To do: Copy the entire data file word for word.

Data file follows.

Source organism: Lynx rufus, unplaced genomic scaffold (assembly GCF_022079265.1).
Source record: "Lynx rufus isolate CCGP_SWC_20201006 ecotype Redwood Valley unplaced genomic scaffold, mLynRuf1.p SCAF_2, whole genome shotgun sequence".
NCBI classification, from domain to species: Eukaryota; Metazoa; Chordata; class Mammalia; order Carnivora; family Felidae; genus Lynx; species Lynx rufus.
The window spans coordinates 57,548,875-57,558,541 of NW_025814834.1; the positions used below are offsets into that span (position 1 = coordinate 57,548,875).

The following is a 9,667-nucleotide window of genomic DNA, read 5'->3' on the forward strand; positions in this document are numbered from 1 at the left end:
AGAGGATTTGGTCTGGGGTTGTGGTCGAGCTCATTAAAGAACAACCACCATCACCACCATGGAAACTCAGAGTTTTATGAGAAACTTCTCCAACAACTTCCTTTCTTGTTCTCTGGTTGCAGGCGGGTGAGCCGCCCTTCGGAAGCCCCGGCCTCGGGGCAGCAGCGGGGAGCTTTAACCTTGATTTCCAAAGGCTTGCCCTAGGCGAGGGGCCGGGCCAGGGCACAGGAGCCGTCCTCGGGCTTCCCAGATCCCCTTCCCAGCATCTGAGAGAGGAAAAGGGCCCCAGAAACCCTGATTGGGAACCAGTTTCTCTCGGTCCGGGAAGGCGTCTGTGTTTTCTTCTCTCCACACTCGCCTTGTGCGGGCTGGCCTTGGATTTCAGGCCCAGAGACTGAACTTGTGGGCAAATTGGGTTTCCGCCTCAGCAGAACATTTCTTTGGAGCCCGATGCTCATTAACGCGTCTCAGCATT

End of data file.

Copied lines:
Source organism: Lynx rufus, unplaced genomic scaffold (assembly GCF_022079265.1).
Source record: "Lynx rufus isolate CCGP_SWC_20201006 ecotype Redwood Valley unplaced genomic scaffold, mLynRuf1.p SCAF_2, whole genome shotgun sequence".
NCBI classification, from domain to species: Eukaryota; Metazoa; Chordata; class Mammalia; order Carnivora; family Felidae; genus Lynx; species Lynx rufus.
The window spans coordinates 57,548,875-57,558,541 of NW_025814834.1; the positions used below are offsets into that span (position 1 = coordinate 57,548,875).

The following is a 9,667-nucleotide window of genomic DNA, read 5'->3' on the forward strand; positions in this document are numbered from 1 at the left end:
AGAGGATTTGGTCTGGGGTTGTGGTCGAGCTCATTAAAGAACAACCACCATCACCACCATGGAAACTCAGAGTTTTATGAGAAACTTCTCCAACAACTTCCTTTCTTGTTCTCTGGTTGCAGGCGGGTGAGCCGCCCTTCGGAAGCCCCGGCCTCGGGGCAGCAGCGGGGAGCTTTAACCTTGATTTCCAAAGGCTTGCCCTAGGCGAGGGGCCGGGCCAGGGCACAGGAGCCGTCCTCGGGCTTCCCAGATCCCCTTCCCAGCATCTGAGAGAGGAAAAGGGCCCCAGAAACCCTGATTGGGAACCAGTTTCTCTCGGTCCGGGAAGGCGTCTGTGTTTTCTTCTCTCCACACTCGCCTTGTGCGGGCTGGCCTTGGATTTCAGGCCCAGAGACTGAACTTGTGGGCAAATTGGGTTTCCGCCTCAGCAGAACATTTCTTTGGAGCCCGATGCTCATTAACGCGTCTCAGCATT